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Talking with Harry Dean Stanton

Talking with Harry Dean Stanton — At nearly 80, the character actor has worked with everyone from Alfred Hitchcock to Justin Timberlake

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Finding Harry Dean Stanton is a bit of a trick, for he literally lives off the beaten path. To get to his bachelor cabin on Los Angeles’ famous Mulholland Drive, one must first find the hidden driveway, wind down a steep hill, and climb up a flight of rickety wooden steps. The door to his lair, nestled in a rustling thicket of trees overlooking the San Fernando Valley, is ajar; his doormat bears a smiling green alien announcing ”Welcome UFO’s and Crews.”

Stanton is standing inside in bare feet and a black bathrobe, and his ragged wolf face looks weary. He didn’t make it to bed the night before, too busy drinking and playing the guitar, and he missed a lunch earlier with his old friend and former roommate Jack Nicholson. When he passes a mirror, he grabs at his wild mane in disgust. ”My hair looks like s—!” he roars, without losing the American Spirit clenched between his papery lips.

He is perhaps the greatest character actor alive. Weeks from his 80th birthday, Stanton has been in over 150 films and TV series. A short list of the directors he’s worked with includes Alfred Hitchcock, Sam Peckinpah, Martin Scorsese, Francis Ford Coppola, John Carpenter, John Huston, Ridley Scott, David Lynch, and Terry Gilliam. He played a romantic leading man just once, to stoic, heartbreaking effect, in Wim Wenders’ 1984 Palme d’Or winner Paris, Texas. However, he usually shows up as the dignified but doomed criminal, or, conversely, the dignified but doomed lawman. In Pretty in Pink, as Molly Ringwald’s crumpled, tender father, he hooked the girls in the audience, and in Repo Man, playing the antiestablishment buddy with the best lines, he got the guys. Something about that bony face, and those vulnerable sunken eyes that have seen it all and then some, elevates whatever movie he’s in, no matter how small his role.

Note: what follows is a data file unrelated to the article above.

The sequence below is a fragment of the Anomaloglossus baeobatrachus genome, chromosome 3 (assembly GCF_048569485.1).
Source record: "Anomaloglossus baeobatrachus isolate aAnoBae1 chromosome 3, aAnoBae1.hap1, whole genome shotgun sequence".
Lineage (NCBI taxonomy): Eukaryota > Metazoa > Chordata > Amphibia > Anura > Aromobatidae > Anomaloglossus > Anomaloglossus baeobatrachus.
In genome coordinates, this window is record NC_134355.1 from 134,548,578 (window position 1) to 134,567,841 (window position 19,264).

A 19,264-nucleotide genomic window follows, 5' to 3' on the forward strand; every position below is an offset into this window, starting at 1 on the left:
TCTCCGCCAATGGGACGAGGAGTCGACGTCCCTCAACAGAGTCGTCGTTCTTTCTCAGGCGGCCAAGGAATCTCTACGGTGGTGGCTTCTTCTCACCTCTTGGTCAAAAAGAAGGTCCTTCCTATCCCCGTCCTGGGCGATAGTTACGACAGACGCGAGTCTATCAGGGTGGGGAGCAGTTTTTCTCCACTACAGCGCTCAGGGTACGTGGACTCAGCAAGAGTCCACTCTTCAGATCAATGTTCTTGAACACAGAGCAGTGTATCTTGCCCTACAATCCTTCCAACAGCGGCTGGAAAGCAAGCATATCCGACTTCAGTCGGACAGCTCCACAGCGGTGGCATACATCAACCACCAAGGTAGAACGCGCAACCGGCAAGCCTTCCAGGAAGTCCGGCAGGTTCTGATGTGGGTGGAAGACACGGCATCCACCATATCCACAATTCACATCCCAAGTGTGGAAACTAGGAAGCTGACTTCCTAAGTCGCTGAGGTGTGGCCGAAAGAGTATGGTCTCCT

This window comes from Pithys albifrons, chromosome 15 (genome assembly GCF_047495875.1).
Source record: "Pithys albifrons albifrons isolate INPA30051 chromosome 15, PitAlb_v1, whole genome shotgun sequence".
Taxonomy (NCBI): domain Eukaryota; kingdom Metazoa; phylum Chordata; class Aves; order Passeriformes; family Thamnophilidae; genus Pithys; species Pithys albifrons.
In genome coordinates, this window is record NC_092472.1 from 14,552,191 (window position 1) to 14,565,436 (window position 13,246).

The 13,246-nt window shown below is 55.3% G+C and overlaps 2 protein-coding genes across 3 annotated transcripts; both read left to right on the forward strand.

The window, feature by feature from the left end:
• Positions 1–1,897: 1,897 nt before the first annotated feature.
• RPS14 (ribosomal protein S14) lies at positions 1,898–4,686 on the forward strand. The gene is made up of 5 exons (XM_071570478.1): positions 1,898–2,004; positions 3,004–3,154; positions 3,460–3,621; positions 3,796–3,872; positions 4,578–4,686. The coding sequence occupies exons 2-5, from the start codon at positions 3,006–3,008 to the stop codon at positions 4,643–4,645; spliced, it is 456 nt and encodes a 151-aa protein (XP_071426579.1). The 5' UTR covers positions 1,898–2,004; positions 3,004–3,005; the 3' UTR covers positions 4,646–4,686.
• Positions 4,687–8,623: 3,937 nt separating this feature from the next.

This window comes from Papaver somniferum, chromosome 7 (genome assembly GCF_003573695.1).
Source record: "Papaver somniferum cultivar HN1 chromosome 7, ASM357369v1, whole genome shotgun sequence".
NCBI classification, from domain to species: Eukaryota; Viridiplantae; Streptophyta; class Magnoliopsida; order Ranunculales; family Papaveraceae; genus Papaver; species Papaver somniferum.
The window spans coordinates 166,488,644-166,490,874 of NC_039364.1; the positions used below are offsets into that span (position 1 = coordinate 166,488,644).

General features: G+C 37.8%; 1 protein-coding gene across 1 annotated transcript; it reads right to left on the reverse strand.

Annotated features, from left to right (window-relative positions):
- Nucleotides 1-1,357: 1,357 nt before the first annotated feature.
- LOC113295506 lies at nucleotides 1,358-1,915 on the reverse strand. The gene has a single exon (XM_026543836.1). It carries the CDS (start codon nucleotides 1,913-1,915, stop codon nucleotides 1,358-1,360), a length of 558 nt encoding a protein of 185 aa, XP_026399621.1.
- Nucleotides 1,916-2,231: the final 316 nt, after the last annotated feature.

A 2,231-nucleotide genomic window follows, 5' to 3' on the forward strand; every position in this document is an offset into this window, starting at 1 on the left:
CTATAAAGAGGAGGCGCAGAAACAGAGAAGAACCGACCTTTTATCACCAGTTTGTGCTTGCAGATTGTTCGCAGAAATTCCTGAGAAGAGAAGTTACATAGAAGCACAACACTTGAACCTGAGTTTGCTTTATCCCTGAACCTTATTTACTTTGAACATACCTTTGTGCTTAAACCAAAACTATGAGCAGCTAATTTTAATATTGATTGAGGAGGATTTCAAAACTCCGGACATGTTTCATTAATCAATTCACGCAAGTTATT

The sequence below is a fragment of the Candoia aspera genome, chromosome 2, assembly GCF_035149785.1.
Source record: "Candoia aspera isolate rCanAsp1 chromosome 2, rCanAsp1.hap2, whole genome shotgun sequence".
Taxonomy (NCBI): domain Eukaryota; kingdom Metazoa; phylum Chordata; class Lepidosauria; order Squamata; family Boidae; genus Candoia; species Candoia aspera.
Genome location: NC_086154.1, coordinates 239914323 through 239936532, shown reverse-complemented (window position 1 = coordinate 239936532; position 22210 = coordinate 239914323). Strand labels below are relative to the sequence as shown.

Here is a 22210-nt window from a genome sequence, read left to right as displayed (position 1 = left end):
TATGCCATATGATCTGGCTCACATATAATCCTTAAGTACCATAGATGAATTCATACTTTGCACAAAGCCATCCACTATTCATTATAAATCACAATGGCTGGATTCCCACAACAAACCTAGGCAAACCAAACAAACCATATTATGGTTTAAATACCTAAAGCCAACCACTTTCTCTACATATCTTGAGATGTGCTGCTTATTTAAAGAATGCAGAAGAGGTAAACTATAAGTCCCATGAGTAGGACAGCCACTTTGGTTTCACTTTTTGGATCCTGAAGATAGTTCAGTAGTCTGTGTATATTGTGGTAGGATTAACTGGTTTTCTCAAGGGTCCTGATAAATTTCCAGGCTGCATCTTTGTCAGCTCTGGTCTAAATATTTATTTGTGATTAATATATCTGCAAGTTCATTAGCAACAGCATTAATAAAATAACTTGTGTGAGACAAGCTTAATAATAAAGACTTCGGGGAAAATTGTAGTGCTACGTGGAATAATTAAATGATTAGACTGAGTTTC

”Harry Dean exudes a spiritual awareness that’s steeped in deep sadness, and it’s so compelling to watch on film,” says Nicolas Cage, who starred with him in Wild at Heart and later directed him in 2003’s Sonny. ”He’s a compelling man to be around as well because he defies a lot of laws. It’s remarkable to me that he’s into his 70s and is still up all night. He came over to my house once and we had some drinks. I had a motorcycle in my living room, and he got on and straddled it like he was all of 18 years old. I remember just thinking, ‘How is he doing this? Why is he doing this? How is it possible?”’

How is it possible that the old man sitting there on his old sofa, hairless little calves propped up on a coffee table covered in ash and harmonicas and Mardi Gras beads, has both the critically acclaimed HBO series Big Love and four upcoming movies — bit parts in David Lynch’s Inland Empire, Nick Cassavetes’ Alpha Dog, the Wilson brothers’ comedy The Wendell Baker Story, and another Owen Wilson comedy, You, Me and Dupree — in the can? He lights another cigarette and exhales slowly. How is Harry Dean Stanton still alive?